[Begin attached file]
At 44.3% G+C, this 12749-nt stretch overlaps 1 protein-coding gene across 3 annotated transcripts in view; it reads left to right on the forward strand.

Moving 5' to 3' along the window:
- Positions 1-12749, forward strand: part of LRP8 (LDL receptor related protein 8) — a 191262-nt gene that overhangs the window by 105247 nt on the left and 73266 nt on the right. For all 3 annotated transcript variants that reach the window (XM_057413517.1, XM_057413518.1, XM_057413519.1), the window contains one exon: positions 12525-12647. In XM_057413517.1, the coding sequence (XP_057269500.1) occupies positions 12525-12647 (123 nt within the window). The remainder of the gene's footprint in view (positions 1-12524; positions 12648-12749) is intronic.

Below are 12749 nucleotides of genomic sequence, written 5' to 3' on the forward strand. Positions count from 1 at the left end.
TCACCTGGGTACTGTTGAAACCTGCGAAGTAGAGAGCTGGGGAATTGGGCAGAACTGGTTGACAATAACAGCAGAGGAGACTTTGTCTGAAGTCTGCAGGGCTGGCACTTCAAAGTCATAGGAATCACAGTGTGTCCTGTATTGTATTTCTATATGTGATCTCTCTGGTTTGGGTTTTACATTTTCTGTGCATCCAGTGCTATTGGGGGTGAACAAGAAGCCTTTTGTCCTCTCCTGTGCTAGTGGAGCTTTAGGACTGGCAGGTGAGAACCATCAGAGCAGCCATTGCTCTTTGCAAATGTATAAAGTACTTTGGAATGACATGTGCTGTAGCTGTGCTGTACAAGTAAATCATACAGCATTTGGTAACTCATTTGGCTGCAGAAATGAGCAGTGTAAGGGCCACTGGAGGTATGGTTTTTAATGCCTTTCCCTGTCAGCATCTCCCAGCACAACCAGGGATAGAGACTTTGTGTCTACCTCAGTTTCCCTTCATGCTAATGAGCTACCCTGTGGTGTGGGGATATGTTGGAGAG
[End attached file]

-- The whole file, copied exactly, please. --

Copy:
At 44.3% G+C, this 12749-nt stretch overlaps 1 protein-coding gene across 3 annotated transcripts in view; it reads left to right on the forward strand.

Moving 5' to 3' along the window:
- Positions 1-12749, forward strand: part of LRP8 (LDL receptor related protein 8) — a 191262-nt gene that overhangs the window by 105247 nt on the left and 73266 nt on the right. For all 3 annotated transcript variants that reach the window (XM_057413517.1, XM_057413518.1, XM_057413519.1), the window contains one exon: positions 12525-12647. In XM_057413517.1, the coding sequence (XP_057269500.1) occupies positions 12525-12647 (123 nt within the window). The remainder of the gene's footprint in view (positions 1-12524; positions 12648-12749) is intronic.

Below are 12749 nucleotides of genomic sequence, written 5' to 3' on the forward strand. Positions count from 1 at the left end.
TCACCTGGGTACTGTTGAAACCTGCGAAGTAGAGAGCTGGGGAATTGGGCAGAACTGGTTGACAATAACAGCAGAGGAGACTTTGTCTGAAGTCTGCAGGGCTGGCACTTCAAAGTCATAGGAATCACAGTGTGTCCTGTATTGTATTTCTATATGTGATCTCTCTGGTTTGGGTTTTACATTTTCTGTGCATCCAGTGCTATTGGGGGTGAACAAGAAGCCTTTTGTCCTCTCCTGTGCTAGTGGAGCTTTAGGACTGGCAGGTGAGAACCATCAGAGCAGCCATTGCTCTTTGCAAATGTATAAAGTACTTTGGAATGACATGTGCTGTAGCTGTGCTGTACAAGTAAATCATACAGCATTTGGTAACTCATTTGGCTGCAGAAATGAGCAGTGTAAGGGCCACTGGAGGTATGGTTTTTAATGCCTTTCCCTGTCAGCATCTCCCAGCACAACCAGGGATAGAGACTTTGTGTCTACCTCAGTTTCCCTTCATGCTAATGAGCTACCCTGTGGTGTGGGGATATGTTGGAGAG